Other than that I have to say that Virtual Server 2005 R2 is a much better experience than Virtual PC 2004.
My journey through x64 land is getting more frustrating by the minute. When I tried to connect to my dedicated server box via RDP, I got the following error message:
The specified remote computer could not be found. Verify that you have typed the correct computer name or IP address, and then try connecting again.
"That can't be!" was my first reaction. Especially because I use the very same host for email, and that was working from the start. So I fired up my trusty X31 laptop and tried there - working just fine!
Next, I compared the TCP/IP settings - both identical, because I use DHCP in my network to dole out IP configurations. Back to the basics. Ping. Working fine on my laptop, not working on my x64 box. Scratch, scratch. Wait a second! Because I am paranoid, I don't configure the default gateway for my machines, so that when I turn off the ISA client, I have no Internet connectivity whatsoever (nice for testing).
Turns out that the email program makes proper (high-level) use of the network stack, however, ping and mstsc go lower, and - nasty surprise - the ISA client doesn't work properly on x64 (thread here). Now that is the second time that my "no default gateway policy" rears its ugly head (instance #1).
|| Thursday, December 29, 2005
Now THAT takes the biscuit by a long distance:
Those are the two hard disks of my RAID mirror! Showing up in Safely Remove Hardware... hard disks, which of course are nowhere to be seen in the device manager:
Anybody have an idea on how to exclude certain devices from Safely Remove Hardware? Let me know, I'd be really glad to hear.
Update A friend of mine pointed out that he had seen this with a RAID controller on one of his boxes too. He suggested that stopping the device would not work. After some hesitation, I decided to give it a try - and it failed:
Thank goodness. If it had succeeded, I would have had a problem.
it's then you stumble across such an error message:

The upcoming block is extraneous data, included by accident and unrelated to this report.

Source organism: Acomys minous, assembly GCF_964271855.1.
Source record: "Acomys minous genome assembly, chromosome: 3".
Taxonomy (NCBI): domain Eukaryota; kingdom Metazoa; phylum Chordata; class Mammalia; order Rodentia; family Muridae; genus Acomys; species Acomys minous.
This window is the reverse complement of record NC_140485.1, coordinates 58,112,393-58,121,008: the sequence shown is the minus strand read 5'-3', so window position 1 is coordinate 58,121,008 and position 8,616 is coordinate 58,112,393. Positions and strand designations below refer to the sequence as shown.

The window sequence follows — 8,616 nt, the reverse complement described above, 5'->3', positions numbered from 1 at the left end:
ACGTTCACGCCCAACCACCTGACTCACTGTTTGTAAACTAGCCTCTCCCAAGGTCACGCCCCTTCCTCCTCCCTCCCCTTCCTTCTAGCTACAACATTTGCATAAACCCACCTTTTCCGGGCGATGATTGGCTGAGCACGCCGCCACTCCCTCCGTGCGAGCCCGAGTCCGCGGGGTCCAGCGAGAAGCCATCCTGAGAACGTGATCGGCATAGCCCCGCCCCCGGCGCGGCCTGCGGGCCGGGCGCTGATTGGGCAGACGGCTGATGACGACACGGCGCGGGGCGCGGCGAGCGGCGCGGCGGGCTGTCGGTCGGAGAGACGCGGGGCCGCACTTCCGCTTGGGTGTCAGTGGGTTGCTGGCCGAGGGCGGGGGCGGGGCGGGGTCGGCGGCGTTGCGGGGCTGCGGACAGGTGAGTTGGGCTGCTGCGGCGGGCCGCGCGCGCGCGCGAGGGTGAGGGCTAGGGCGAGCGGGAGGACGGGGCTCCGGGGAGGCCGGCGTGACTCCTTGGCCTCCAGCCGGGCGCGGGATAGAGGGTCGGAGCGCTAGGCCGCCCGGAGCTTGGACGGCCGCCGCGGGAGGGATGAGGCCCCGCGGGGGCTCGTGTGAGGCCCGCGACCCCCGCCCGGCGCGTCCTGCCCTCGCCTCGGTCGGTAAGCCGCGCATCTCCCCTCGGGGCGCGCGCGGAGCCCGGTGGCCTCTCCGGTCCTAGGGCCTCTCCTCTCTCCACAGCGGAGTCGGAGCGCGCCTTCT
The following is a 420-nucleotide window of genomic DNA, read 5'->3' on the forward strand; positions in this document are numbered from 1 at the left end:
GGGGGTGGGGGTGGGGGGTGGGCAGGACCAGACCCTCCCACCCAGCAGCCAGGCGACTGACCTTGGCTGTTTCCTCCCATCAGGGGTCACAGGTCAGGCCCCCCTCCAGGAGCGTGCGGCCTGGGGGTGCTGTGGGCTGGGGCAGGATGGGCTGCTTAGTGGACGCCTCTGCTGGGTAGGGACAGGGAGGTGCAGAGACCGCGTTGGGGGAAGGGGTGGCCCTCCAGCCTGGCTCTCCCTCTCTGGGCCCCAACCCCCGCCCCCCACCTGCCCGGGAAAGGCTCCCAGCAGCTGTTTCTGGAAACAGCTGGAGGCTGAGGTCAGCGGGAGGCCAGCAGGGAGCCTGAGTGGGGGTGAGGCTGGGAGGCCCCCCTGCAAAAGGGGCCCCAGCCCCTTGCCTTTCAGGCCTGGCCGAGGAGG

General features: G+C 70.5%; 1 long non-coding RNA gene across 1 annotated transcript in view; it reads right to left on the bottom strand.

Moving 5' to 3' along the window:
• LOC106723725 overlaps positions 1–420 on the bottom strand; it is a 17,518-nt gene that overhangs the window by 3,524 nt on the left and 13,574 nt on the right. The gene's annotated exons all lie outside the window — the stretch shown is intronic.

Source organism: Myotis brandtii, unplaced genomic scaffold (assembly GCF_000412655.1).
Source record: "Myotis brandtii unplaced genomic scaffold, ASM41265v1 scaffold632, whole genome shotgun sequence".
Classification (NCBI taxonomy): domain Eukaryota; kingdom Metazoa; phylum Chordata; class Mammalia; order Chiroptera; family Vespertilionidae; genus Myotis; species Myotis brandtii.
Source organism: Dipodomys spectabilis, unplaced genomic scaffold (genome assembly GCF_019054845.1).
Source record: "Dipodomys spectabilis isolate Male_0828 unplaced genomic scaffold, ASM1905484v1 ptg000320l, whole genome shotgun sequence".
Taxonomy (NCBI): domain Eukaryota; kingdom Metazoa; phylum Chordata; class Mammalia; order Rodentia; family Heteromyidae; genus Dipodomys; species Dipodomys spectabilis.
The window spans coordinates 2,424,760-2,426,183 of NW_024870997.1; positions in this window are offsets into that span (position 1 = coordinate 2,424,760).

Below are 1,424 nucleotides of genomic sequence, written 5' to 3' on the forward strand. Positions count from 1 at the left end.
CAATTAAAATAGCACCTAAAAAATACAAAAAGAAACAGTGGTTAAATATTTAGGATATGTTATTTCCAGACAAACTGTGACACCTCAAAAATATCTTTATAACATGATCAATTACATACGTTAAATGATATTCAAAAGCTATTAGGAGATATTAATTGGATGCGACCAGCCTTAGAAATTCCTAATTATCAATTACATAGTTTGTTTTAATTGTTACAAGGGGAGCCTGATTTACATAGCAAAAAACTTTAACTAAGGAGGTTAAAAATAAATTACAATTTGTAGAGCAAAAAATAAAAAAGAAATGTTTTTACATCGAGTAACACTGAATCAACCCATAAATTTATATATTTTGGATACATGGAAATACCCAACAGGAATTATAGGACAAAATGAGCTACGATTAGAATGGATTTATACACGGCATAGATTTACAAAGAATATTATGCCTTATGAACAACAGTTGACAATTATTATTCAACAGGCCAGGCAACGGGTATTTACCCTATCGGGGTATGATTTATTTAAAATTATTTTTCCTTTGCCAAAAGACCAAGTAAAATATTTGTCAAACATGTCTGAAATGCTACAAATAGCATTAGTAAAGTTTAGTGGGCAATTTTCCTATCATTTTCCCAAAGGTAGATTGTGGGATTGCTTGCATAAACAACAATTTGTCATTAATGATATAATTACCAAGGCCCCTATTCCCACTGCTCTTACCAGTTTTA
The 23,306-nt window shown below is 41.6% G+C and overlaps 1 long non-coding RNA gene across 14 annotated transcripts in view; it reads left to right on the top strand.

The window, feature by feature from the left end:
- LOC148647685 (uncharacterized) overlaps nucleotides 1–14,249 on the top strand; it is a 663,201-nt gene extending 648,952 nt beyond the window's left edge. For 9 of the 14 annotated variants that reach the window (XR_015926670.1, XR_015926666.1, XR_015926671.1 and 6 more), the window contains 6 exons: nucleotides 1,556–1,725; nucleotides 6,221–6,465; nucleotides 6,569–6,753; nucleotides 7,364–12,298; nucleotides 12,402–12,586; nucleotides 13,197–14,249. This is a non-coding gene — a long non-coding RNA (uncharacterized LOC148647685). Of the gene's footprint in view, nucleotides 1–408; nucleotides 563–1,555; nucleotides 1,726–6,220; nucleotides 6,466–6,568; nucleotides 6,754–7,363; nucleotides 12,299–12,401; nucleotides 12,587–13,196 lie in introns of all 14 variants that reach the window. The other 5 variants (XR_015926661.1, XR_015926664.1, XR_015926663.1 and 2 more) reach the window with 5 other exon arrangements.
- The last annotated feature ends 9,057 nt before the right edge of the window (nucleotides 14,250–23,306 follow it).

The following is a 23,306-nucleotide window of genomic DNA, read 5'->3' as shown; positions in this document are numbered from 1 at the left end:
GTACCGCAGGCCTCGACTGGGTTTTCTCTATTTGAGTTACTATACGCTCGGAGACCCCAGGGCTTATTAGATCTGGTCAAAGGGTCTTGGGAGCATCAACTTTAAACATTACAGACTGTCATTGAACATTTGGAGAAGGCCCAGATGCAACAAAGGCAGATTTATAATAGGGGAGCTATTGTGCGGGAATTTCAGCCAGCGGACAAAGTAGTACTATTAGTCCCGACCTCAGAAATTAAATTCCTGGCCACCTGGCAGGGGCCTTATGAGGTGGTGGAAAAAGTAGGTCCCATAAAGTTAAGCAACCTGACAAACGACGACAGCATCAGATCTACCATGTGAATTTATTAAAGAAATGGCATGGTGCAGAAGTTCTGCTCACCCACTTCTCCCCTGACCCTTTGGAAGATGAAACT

java.lang.StringIndexOutOfBoundsException: String index out of range: -89
at java.lang.String.substring(Unknown Source)
at java.lang.String.substring(Unknown Source)
at ZeroGla.a(Unknown Source)
at com.zerog.ia.installer.util.magicfolders.JavaHomeMF.a(Unknown Source)
at com.zerog.ia.installer.util.magicfolders.JavaHomeMF.b(Unknown Source)
at com.zerog.ia.installer.util.magicfolders.MagicFolder.initializeAllMagicFolderPaths(Unknown Source)
at com.zerog.ia.installer.Main.d(Unknown Source)
at com.zerog.ia.installer.Main.c(Unknown Source)
at com.zerog.ia.installer.Main.main(Unknown Source)
at sun.reflect.NativeMethodAccessorImpl.invoke0(Native Method)
at sun.reflect.NativeMethodAccessorImpl.invoke(Unknown Source)
at sun.reflect.DelegatingMethodAccessorImpl.invoke(Unknown Source)
at java.lang.reflect.Method.invoke(Unknown Source)
at com.zerog.lax.LAX.launch(Unknown Source)
at com.zerog.lax.LAX.main(Unknown Source)
The application that blew up was the Sony Ericsson Update Service installer 2.2.11b. And guess what: it craps only on x64, not on my trusty 32-bit XP. I pretty much suspect that the programmer of this application didn't expect Program Files (x86) as a directory name.
After Christmas, I set out to assemble the parts of my new x64 workstation:
- ASUS A8N-SLI Premium motherboard
- Athlon 64 3700+
- 2 GB of memory (to be upgraded next week to 4GB)
- 2 WD 400GB RE2 hard disks (used in a mirror, I am too old and lazy for data loss)
- Matrox Millenium P650 PCIe graphics card
- Optical drives (DVD-RAM & DVD-RW DL) - reused from the old workstation
- Arctic Cooling Silentium T5 midi tower case
- InCD 4 is my enemy #1 for 2005 - it doesn't work (even install) on XP Pro x64
- Not all AV products' realtime scanners like x64
- If you are used to Arctic Cooling CPU fans, don't install the out-of-the-box fan that ships with your CPU - you will be disappointed. And opening the case soon again to replace it.
- Dual-head sucks. Why doesn't Matrox ship a triple-head card for PCIe?
I am pretty sure those ain't all the snags I will encounter, especially as Virtual Server 2005 R2 is now waiting to be installed instead of VPC 2004 on this machine.
Update Speaking of snags - the Canon LIDE 60 scanner doesn't work on x64. The driver simply doesn't support it. How craptacular.